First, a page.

|Publication number||US3750649 A|
|Publication date||Aug 7, 1973|
|Filing date||Jun 25, 1971|
|Priority date||Jun 25, 1971|
|Publication number||US 3750649 A, US 3750649A, US-A-3750649, US3750649 A, US3750649A|
|Original Assignee||Univ Calif|
|Export Citation||BiBTeX, EndNote, RefMan|
|Patent Citations (5), Referenced by (23), Classifications (8)|
|External Links: USPTO, USPTO Assignment, Espacenet|
United States Patent [191 Severinghaus Aug. 7, 1973 The Regents of the University of California, Berkeley, Calif.
Filed: June 25, 1971 Appl. No.: 156,667
US. Cl. 128/2.l Z, 128/2.05 V Int. Cl A611) 5/05 Field of Search l28/2.l Z, 2.1 R,
l28/2.l E, 2 R, 2.05 V
[5 6] References Cited UNITED STATES PATENTS Primary Examinerl(yle L. Howell Attorney-Gregg et a1.
 ABSTRACT Apparatus for measurement of lung resistance includes a low voltage and high frequency power supply connected to a driver electrode contacting one side of a chest with a detector electrode contacting the opposite side of the chest and a pickup electrode engaging the chest therebetween. A variable resistor is connected with other resistors between the detector and pickup electrodes to form a bridge circuit with a portion of the lung resistance and a meter connected to the detector electrode indicates bridge balance whereat the resistance of the variable resistor is equal to the resistance of a portion of the lung. A guard ring about the detector electrode has segments thereof driven by operational amplifiers from the detector electrode to substantially eliminate skin potential gradients laterally of the detector.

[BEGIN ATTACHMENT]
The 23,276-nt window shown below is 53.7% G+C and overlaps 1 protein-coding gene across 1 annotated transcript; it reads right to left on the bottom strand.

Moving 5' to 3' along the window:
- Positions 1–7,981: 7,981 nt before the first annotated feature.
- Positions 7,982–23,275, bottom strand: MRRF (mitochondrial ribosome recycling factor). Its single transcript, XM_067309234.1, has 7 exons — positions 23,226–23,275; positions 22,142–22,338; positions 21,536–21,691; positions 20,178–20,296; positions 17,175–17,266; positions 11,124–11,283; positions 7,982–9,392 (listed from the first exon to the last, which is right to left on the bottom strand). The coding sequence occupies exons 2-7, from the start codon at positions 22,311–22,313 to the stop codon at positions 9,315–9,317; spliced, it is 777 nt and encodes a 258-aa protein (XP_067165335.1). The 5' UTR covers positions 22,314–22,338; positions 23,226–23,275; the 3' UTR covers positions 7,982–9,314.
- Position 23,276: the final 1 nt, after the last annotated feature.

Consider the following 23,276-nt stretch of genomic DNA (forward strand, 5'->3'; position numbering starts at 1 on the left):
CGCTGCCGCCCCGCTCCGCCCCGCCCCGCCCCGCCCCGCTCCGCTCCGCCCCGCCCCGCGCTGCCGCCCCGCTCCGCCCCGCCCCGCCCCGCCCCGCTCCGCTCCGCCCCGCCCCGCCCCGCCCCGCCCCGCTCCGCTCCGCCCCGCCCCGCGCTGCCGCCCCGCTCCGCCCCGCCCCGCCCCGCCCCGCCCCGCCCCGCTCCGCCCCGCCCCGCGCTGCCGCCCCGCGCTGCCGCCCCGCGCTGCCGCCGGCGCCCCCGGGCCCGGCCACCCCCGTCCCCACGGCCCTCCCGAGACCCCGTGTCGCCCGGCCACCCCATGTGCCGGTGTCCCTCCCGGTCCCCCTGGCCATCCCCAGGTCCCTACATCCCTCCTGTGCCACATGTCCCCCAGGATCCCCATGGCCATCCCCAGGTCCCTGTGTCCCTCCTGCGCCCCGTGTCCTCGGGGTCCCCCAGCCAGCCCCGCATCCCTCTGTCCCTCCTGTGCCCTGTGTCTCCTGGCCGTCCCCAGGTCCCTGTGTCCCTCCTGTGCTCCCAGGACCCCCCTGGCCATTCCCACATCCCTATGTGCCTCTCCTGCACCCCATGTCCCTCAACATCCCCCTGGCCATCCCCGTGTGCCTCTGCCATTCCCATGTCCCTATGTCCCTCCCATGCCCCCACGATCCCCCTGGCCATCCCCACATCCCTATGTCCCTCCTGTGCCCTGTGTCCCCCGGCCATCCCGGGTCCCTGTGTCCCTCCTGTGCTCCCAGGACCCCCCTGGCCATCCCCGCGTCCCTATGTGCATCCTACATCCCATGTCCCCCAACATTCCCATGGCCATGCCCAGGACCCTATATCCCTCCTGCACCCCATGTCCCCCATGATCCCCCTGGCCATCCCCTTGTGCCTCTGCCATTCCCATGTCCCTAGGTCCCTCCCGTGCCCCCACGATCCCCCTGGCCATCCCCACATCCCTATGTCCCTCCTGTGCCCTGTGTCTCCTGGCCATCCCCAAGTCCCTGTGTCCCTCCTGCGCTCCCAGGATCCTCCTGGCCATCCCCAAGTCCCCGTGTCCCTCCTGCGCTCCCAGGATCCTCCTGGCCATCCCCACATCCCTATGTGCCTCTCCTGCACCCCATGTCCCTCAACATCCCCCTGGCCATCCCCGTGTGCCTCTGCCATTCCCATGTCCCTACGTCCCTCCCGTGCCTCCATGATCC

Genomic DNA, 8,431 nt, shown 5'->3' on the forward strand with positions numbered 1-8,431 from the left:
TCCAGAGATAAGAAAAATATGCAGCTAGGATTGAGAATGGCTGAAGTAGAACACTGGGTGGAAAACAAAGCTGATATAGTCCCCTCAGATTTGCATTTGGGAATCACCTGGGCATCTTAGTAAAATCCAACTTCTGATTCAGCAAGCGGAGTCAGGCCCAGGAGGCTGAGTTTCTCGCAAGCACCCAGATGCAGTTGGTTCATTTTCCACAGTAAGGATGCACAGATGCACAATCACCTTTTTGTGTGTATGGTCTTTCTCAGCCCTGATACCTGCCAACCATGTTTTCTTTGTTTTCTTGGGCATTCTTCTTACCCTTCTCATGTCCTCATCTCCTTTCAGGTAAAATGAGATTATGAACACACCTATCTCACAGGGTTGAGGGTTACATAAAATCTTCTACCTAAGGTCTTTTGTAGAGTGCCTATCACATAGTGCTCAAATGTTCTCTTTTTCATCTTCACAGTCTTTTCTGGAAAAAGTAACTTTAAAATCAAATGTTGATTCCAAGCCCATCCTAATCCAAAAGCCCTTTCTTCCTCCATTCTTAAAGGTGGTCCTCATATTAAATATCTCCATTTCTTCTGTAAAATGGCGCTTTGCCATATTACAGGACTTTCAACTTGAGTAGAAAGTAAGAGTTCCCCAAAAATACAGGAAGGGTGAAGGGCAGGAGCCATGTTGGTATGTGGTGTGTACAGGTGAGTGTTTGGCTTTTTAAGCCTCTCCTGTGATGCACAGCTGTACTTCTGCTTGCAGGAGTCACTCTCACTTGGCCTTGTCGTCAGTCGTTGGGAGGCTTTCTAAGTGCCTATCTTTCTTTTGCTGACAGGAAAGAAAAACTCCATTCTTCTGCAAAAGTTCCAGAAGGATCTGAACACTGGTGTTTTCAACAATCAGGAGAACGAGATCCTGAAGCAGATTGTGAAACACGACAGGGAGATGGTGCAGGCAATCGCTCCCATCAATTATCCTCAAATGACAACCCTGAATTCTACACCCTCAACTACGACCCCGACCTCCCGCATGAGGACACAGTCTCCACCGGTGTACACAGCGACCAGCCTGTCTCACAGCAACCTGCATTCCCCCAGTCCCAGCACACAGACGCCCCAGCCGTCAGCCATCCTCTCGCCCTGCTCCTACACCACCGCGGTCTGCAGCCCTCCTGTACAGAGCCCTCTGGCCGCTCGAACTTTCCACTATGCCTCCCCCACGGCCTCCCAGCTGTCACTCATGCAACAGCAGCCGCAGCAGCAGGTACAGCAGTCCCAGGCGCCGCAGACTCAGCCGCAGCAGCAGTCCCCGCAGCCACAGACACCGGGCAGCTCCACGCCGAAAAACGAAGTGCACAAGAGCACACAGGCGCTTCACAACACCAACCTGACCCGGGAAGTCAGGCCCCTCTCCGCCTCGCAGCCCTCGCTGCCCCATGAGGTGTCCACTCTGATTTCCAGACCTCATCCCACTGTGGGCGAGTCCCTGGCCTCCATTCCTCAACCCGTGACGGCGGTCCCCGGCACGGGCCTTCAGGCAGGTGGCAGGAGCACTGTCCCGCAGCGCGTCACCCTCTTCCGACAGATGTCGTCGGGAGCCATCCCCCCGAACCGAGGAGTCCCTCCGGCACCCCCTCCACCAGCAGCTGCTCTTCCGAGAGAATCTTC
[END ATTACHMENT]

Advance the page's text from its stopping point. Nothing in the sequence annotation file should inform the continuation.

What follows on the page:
5 Claims, 4 Drawing Figures PATENIEBAus 1 ms 39 750.649
sum 1 or 2 8 ///LEFT R/Qn 33 47 2 l6 0 SC. M
FIG. 2 29 Q '8 INVENTOR. 3 JOHN W. 55 meme/m us ATTORNEYS PULMONARY IMPEDANCE BRIDGE The invention described herein was made in the performance of work under research grants from the United States Public Health Service.
BACKGROUND OF INVENTION It is recognized that the lung, being about 80 percent air and only about percent extracellular fluid, has a high resistance and that the resistance thereof is more subject to variation than that of other tissue, as the volume of gas, blood and extracellular fluid varies. Prior workers have monitored edema formation in lungs by the direct application of electrodes to lung surfaces and measurement of resistance changes of the lung. Attempts to accurately measure or monitor lung impedance values through the intact chest wall have, however, been only limitedly successful because of the short circuiting effect of the more conductive surrounding tissues.